So, how do Romania and the European Union actually fit his field of work? “For now, Romania is perfect because there are very few people who do what I do or maybe none. The size of the market is an unknown to me but I think that niche luxury objects will do OK as long as I can reach the right customers. I haven’t yet explored selling outside of Romania but it will come as I build a conclusive portfolio. Some of the things I want to make will probably only sell in galleries in London or Paris.” concludes Grig confirming my theory that the magical recipe for a successful startup is not necessarily a sophisticated business plan, but the right mixture of obsession with quality, mastering of all the processes involved and a very narrow market. As for the specialised tools, woods and Grig requires for his work, he buys them online from all over Europe.
On a broader level, Romania offers some clear advantages. “I’m organised as a limited liability company, what they here call a micro-enterprise – so I enjoy the 3% tax on income.” Regulations, however, “are a whole different ball game. The accounting on any production activity is a bit complicated. You could call Wood Republic a one-man-show but I do have an accountant and for some of the jobs I collaborate with others especially Atelierele Antim.”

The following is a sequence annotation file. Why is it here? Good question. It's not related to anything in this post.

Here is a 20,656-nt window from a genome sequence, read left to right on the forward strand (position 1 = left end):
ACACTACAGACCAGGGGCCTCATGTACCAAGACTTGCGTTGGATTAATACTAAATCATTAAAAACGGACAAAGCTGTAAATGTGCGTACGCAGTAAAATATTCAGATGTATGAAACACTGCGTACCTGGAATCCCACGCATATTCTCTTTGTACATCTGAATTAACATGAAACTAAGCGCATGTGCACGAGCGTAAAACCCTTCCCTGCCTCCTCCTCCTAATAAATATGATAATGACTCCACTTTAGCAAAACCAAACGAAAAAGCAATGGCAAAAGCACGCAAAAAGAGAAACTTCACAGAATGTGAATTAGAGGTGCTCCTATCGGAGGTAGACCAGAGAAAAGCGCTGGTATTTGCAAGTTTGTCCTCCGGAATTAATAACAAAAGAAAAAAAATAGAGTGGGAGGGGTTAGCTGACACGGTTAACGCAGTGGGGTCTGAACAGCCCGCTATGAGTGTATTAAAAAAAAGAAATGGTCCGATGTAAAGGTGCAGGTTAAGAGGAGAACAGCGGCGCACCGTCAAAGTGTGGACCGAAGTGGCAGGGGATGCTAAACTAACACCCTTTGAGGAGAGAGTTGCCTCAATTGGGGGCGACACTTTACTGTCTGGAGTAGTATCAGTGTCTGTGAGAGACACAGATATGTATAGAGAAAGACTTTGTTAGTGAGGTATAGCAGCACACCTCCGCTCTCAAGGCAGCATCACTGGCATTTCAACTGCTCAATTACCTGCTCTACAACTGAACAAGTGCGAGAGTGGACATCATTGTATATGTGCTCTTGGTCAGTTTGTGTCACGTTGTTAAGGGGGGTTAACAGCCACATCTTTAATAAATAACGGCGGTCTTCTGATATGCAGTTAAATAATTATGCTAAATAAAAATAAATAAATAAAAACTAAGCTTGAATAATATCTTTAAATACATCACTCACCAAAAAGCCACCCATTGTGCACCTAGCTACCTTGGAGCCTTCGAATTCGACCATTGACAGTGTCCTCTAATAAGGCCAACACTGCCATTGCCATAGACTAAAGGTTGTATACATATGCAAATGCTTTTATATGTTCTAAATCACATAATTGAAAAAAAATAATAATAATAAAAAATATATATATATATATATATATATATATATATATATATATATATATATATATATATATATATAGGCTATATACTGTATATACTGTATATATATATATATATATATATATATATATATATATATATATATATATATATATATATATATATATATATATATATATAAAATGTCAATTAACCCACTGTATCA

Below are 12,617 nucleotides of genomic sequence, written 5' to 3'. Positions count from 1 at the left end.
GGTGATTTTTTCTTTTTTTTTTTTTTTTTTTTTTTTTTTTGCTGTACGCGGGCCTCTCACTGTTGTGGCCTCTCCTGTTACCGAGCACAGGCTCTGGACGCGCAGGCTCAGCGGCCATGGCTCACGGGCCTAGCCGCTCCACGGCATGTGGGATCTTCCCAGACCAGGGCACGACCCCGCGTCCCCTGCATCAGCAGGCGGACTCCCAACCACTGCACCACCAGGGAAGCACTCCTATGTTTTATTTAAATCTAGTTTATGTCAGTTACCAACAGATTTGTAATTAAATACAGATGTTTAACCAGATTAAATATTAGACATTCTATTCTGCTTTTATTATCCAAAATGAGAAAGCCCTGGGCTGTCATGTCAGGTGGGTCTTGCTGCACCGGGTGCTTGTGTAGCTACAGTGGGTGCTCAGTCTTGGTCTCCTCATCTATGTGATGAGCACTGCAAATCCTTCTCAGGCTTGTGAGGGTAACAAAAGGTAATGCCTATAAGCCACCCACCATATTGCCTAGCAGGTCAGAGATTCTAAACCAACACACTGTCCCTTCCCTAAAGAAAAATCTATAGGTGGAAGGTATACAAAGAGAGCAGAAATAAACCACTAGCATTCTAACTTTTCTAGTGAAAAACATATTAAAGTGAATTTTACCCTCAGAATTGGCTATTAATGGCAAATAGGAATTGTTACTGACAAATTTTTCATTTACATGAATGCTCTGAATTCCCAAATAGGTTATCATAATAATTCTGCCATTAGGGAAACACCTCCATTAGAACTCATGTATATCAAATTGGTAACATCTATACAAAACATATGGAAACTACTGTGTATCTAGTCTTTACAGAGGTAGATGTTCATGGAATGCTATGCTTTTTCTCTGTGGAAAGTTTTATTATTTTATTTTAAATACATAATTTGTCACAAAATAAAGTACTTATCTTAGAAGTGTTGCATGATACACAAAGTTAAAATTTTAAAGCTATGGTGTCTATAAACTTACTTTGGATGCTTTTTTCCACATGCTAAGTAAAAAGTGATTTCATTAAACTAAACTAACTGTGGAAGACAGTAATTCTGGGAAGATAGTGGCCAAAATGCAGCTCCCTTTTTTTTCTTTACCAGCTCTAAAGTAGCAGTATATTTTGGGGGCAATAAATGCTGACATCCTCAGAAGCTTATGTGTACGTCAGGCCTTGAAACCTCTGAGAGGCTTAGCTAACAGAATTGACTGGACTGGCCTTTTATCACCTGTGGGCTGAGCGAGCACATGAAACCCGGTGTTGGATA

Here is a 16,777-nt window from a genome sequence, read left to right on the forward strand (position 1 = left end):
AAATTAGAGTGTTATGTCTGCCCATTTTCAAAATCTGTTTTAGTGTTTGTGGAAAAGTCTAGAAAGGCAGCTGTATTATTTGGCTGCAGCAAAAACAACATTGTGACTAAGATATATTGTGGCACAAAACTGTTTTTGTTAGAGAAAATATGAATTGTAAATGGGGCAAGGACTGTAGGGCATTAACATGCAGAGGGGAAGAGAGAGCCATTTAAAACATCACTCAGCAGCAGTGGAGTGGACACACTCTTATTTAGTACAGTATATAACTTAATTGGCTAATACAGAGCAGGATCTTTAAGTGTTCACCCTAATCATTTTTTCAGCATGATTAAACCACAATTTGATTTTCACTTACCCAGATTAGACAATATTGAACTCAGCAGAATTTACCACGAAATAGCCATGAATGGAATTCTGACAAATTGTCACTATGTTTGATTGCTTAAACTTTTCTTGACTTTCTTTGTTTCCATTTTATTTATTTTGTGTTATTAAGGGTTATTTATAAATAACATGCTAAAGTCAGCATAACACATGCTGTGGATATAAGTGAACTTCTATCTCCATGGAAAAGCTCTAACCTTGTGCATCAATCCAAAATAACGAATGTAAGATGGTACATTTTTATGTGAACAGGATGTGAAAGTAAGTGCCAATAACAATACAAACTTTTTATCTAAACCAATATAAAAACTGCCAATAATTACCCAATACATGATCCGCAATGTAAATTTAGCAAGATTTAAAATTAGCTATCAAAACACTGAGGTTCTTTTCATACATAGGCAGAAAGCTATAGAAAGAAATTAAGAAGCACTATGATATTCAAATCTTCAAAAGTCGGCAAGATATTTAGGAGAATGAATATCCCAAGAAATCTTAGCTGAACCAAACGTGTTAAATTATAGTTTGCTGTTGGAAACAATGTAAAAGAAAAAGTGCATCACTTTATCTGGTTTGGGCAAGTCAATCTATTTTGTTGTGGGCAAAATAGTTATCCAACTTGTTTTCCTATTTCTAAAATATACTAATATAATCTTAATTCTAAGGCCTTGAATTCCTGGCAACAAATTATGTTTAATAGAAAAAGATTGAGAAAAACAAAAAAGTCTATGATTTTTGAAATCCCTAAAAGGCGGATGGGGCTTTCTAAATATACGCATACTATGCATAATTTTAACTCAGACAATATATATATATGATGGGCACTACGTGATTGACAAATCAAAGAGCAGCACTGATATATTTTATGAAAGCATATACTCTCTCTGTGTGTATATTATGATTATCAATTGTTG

“What’s next?” would be a legitimate question, even if the present economical environment makes it sound like a practical joke. Is this business model functional, can it support his ambitions and plans? Grig has a blueprint for this matter as well. “There are projects lined up for the next six months more or less. I might need to move the workshop next June and I’m thinking of building a modular shipping container based building that will be the shop. Mass production is not my focus now. There might be along the way projects that could spin off into some sort of industrial production. I don’t think I will hire in the near future. Part ofit is because it would be very hard to find a specialised worker. Also, a few friends have asked me to teach them some basic woodworking techniques so there might be some weekend classes next summer. That should be enough for now”. Indeed, it “wood” be nice.